Flames 197-pound recruit Miller driven to succeed on racetrack, wrestling mat
Racing and wrestling run in the blood of Liberty University men’s wrestling recruit Carder Miller, a two-time VHSL Class 2A state champion from James River High School in Buchanan, Va., who is projected to fill the shoes of Flames 197-pound NCWA Grand National champion Josiah Murphy starting this fall.
“Racing’s my first love,” said Miller, who won his first race at the age of 12. “Wrestling’s kind of my second sport. We’ll see what happens. I’d like to (race after college). That’s how I make a living right now, racing Late Model dirt track cars.”
“I’ve never had a racecar driver before,” added Flames Head Coach Jesse Castro, who has been at the helm since 2005. “He lives and breathes vehicles.”
Miller, who started in motocross before an injury in an accident convinced him to shift gears to auto racing, said driving Late Model cars on the dirt tracks is often a bump-and-grind sport, not unlike wrestling.
“It can be a little bit (dangerous),” he said. “It’s just one of those things, like with wrestling, you don’t really think of the consequences, you just go out and do it.”
Miller has won multiple races at Natural Bridge Speedway as well as Wythe Raceway in Rural Retreat, Va., among others. Wrestling has come just as naturally to him, as he didn’t start competing in the sport until his sophomore year at VHSL Class 3A powerhouse Christiansburg High School.
He placed fourth individually at 191 pounds at the state meet in Salem to finish 27-11 for the year. When it didn’t look like Christiansburg would have a season in 2020-21 due to COVID-19 restrictions, Miller transferred to James River and proceeded to finish 60-1 over his junior and senior seasons.
“It all worked out for the good,” Miller said. “I don’t have that much of a wrestling background, so I’m trying to get as much experience as I can.”
“That’s impressive,” Castro added. “One of the reasons we’re really high on him is the fact that he’s like Josiah (Murphy) in the sense that Josiah had very little experience coming in. But athletically, and with his strength of will and his passion for the sport, we think he’s going to accelerate fast.”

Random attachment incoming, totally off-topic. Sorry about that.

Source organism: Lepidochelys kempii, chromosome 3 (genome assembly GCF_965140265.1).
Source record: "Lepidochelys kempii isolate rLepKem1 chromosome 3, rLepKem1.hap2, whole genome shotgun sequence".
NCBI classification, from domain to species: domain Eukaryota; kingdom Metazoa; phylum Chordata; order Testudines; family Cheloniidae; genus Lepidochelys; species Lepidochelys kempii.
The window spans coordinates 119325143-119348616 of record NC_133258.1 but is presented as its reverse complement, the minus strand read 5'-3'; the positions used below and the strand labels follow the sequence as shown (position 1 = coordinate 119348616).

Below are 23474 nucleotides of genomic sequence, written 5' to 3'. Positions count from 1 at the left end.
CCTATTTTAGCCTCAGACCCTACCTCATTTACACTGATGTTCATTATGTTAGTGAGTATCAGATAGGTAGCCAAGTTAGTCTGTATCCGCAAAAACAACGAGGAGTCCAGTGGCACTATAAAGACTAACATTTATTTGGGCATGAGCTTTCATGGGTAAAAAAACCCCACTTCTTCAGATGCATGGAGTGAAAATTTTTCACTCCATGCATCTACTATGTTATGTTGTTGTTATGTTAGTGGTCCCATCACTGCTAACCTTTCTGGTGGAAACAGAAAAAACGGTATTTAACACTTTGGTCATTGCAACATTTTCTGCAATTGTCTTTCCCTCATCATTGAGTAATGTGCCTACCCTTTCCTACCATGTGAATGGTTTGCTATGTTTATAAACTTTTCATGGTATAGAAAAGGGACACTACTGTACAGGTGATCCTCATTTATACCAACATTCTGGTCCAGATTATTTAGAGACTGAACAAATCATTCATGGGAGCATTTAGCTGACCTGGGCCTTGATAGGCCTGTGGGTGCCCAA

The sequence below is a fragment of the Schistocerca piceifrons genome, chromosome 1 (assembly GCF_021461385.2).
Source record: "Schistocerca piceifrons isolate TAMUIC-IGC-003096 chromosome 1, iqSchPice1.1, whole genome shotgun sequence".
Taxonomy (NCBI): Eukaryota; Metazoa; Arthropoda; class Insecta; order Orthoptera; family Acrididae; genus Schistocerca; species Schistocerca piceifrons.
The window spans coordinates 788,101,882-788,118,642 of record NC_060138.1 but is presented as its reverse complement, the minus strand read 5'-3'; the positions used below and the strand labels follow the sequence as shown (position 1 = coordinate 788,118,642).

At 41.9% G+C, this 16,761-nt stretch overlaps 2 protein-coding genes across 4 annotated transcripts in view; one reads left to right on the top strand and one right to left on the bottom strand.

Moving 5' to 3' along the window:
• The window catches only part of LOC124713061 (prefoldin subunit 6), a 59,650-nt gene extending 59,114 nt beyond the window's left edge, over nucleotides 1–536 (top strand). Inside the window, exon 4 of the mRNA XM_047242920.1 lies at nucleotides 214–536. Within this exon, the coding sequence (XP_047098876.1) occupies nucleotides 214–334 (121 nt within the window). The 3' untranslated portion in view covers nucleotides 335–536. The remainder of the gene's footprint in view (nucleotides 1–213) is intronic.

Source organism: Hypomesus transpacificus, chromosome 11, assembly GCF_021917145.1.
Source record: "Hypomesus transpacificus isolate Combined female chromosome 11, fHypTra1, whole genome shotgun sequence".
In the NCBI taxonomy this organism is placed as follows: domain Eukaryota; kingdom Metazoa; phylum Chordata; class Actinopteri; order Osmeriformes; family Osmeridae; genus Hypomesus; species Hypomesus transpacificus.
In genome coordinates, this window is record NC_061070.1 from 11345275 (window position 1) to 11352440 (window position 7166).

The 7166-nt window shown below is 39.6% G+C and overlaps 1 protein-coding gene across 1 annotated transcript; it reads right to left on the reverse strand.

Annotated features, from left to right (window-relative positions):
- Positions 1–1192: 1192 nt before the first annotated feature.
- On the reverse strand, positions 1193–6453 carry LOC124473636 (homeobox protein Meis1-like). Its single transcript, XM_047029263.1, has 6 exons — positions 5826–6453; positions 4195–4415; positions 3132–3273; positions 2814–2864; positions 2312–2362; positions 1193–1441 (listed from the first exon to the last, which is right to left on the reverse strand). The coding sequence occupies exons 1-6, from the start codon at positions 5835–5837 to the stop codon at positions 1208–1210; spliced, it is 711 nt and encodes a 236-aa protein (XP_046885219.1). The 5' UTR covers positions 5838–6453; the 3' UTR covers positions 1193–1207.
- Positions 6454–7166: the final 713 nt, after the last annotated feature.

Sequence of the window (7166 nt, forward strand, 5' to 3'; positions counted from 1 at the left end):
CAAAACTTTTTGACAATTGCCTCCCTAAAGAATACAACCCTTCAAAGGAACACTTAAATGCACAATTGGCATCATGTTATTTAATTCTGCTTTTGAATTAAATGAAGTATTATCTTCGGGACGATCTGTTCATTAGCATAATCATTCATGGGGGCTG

While competing for the Knights, Miller reached out to Liberty as a prospective program where he might want to continue his career, while pursuing a technical studies associate’s degree in plumbing and welding and potentially a bachelor’s degree. through the School of Business.
“I started looking into it my sophomore year and got in touch with a couple guys here (Murphy and three-time 235-pound NCWA Grand National champion Jeff Allen), and they kind of invited me and my family here and I just loved it,” said Miller, who traveled to Lynchburg two to three times per week to practice with the Flames over the past two seasons. “Coach Castro lets me come up here and it’s just an awesome environment.”
Miller likes both the individual and team aspects of wrestling.
“Honestly, I just like how it’s a single individual sport,” he said. “You can’t point your finger to blame anybody but yourself. When you get on the right team, it’s a blast every day. Since the first day I stepped foot in the door, they invited me in just like family.”
Miller has bulked up to 210-215 pounds over the past three months, but believes he’ll be in shape to compete at 197 pounds by November, when the Flames’ 2022-23 season begins.
“I’ll have to lose some weight, but I hope to (wrestle at 197),” he said of succeeding Murphy. “I’ve got some big shoes to fill.”
“Right now, we have him slated for 197, but when Jeff (Allen) graduates at 235, he might bump up,” Castro said. “He’s tall enough, he’s big enough, and strong enough to handle that.”
However, Miller has hesitations over gaining much more weight due to his preexisting health condition.
“I’ve got diabetes, so I can’t afford to get too much bigger,” Miller said. “I try to eat as healthy as I can and watch what I do, count my carbs. It’s a struggle during wrestling season, especially trying to cut weight. Coach Castro puts us through a good workout and as long as we can stay on that program, we’re going to be (successful).”
By Ted Allen/Staff Writer